Eating enough?


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Hi There! 

My husband and I just started Whole 30 yesterday. I want to make sure we are going to be eating enough as I would LOVE to avoid dizziness and all that. Below are the meal plans for this week, can anyone confirm if that is enough or if we should be adding another fat to the mix? We do not like Avos - like really do not. 

 

- Breakfast --> Spinach, Egg, Bacon Quiche (made from the real plan app) + Banana + Cold brew coffee with splash of almond butter 

- Lunch --> Handful of roasted rosemary chicken (palm of hand) on mixed greens with olive oil dressing and a handful of raw almonds 

- Mid-afternoon --> Mixed Berries (blueberries, blackberries, raspberries - about 1/2 cup) 

- Dinner --> Small beef and bacon patty on bed of lettuce with compliant dijon mustard and roasted sweet potatoes 

 

Later in the week:

Breakfast --? 1/2 sausage and hard boiled eggs + banana or apple + cold brew coffee 

Lunch --> Bowl of asian chicken salad with olive oil or seasame oil dressing

Dinner --> Korean pork chops with steamed green beans 

 

Does this work? Just want ot make sure we are NOT starving our bodies so we don't throw ourselves off. We aren't hungry between meals and it's day 2 right now. 

 

Thank you! 

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Hi.  I am new to this.  Today is my Day 30, but it's my first round and - no doubt - I made some mistakes.  I'm going to give you advice and hopefully someone, like a moderator, will jump in with additional advice.

First, it's awesome that you and your husband are doing this together!  So many people have struggles because their significant other does not support what they are doing.  

Second, unless you are doing a workout and need a pre/post workout snack, the end goal is to get yourself to eating 3 full meals (with no need to snack because you feel great between meals).  At the beginning, you may need to snack and that's okay.

Third, when you do need a snack, fruit only is not a good option.  If you need to snack, go with a protein or a healthy fat... or possibly even a small amount of both.

Fourth, fruits are meant to be occasional, so you don't really want to have fruit every day especially if you are dealing with sugar issues.  The last thing that you want to do is to trade in a piece of apple pie for a sweet apple.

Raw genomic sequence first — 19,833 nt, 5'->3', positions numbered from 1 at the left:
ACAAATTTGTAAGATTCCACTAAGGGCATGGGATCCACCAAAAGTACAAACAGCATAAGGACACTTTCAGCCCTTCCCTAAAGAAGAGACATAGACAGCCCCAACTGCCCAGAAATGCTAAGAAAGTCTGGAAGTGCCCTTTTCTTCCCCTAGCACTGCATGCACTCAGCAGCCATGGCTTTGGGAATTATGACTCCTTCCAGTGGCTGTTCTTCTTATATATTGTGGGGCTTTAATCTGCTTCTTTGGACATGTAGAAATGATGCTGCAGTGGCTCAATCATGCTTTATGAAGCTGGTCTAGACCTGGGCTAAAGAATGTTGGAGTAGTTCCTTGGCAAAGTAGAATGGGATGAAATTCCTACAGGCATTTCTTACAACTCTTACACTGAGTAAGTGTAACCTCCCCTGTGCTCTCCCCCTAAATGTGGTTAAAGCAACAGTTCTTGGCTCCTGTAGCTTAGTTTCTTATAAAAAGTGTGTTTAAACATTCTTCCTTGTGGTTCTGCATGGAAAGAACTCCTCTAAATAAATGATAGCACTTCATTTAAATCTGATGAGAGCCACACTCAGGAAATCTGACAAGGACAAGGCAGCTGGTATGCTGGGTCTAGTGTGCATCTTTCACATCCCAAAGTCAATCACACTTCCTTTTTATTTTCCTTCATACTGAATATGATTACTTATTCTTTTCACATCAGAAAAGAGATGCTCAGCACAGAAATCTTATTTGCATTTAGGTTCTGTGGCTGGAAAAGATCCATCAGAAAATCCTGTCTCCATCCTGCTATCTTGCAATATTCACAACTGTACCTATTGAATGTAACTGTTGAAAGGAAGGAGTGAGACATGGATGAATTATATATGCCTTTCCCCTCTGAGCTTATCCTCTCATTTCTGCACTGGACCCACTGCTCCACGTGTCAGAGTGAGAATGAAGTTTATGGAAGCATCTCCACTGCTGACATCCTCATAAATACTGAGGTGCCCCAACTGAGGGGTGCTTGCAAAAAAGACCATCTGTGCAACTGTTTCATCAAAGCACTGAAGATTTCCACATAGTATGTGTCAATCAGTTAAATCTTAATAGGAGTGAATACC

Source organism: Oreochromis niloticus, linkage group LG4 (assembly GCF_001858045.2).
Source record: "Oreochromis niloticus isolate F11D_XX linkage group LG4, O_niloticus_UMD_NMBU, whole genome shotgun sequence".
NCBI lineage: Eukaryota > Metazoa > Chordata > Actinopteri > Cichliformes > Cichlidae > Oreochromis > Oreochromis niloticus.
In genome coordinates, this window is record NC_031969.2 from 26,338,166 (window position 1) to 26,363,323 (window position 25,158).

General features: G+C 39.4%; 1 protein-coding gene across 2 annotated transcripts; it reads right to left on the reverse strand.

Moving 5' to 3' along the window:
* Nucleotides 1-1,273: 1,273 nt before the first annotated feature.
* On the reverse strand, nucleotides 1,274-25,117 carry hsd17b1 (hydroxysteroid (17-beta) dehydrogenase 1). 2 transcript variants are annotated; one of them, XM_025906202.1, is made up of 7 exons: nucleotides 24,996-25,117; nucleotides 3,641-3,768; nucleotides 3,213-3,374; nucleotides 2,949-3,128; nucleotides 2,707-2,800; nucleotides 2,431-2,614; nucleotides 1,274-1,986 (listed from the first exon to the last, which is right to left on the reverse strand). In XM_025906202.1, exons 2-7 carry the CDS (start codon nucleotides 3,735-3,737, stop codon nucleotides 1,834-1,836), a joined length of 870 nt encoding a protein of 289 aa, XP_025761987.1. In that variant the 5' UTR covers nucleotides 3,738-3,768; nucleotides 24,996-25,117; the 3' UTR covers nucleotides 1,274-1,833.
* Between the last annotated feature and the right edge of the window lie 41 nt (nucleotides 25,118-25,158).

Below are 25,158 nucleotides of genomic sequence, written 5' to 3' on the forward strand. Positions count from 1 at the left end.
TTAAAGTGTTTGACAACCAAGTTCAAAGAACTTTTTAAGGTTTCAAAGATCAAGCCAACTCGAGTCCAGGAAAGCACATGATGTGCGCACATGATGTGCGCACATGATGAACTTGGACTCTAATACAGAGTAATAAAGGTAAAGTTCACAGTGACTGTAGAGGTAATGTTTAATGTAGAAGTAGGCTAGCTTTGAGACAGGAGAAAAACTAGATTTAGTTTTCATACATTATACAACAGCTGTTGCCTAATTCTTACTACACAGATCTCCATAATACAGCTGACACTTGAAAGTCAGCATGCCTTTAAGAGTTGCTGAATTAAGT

***** Fifth, your meals are WAY TOO LOW ON FATS.  The first breakfast should contain more than a "splash" of a fat.  I don't see any fat with your first dinner.  For your "later in the week meals," I don't see a healthy fat for your breakfast or your dinner.

IT IS MY OPINION THAT YOU WILL BE STARVED IF YOU EAT THIS WAY.  I think that you need to carefully select a healthy fat for every single meal.  If you don't like avocadoes, try nut butters or nut milks, perhaps.

So - fewer fruits, more fats, and A TON OF VEGETABLES WITH EVERY SINGLE MEAL.  I often have 3 veggies in a single meal.

I hope that I was helpful and I wish you the very best!

Maria

 

 

 

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Good on you for being so mindful about portions! It's a great way to start, but as your hunger signals start to normalize, don't be afraid to listen to them! Everyone will be a little different!

That being said, I do have a few additional tips that may help: 

  • Eggs, when they are your only source of protein, should be as many as you can hold in your hand, which is 3-4 for most people (so, if your quiche is 8 eggs, you want to be eating half of it for a serving)
  • Aim for 2-3 cups of vegetables with your meals
  • Bacon counts as fat for Whole30 purposes
  • Nuts can be disruptive for a lot of people so it's recommended that you only eat a closed handful every couple of day; so be wary of relying overly on nuts for your fat source (if you like olives, they can be a good "add-on" fat where you eat a heaping handful with a meal just for the sake of having some fat; coconut flakes work as well)
  • Most people do well with at least one fist-sized serving of starchy vegetables each day 

I hope this isn't too much information! Best wishes to your and your husband!

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Agreeing with what's been posted above, and also wanted to point out...

- It's okay to eat the upper end of the recommended amounts, and even to go over it at times if that's what your body needs. I can't do just a palm-sized portion of meat with my dinner, for instance, I need more protein than that so I typically will eat about 2 palms. For meals where we've done burgers, I've cooked them as 4-ounce patties and eaten 1.5-2 of them every since time (along with a massive amount of veggies to go with it).

- I'd suggest not leaning on fruit too much. Fruit is an excellent way for a sugar dragon to dupe you into keeping it awake and kicking, so if you feel like you're reaching for fruit because what you really want is a candy bar or dessert or whatever, it might be worth it to leave the fruit off your plate for a few days.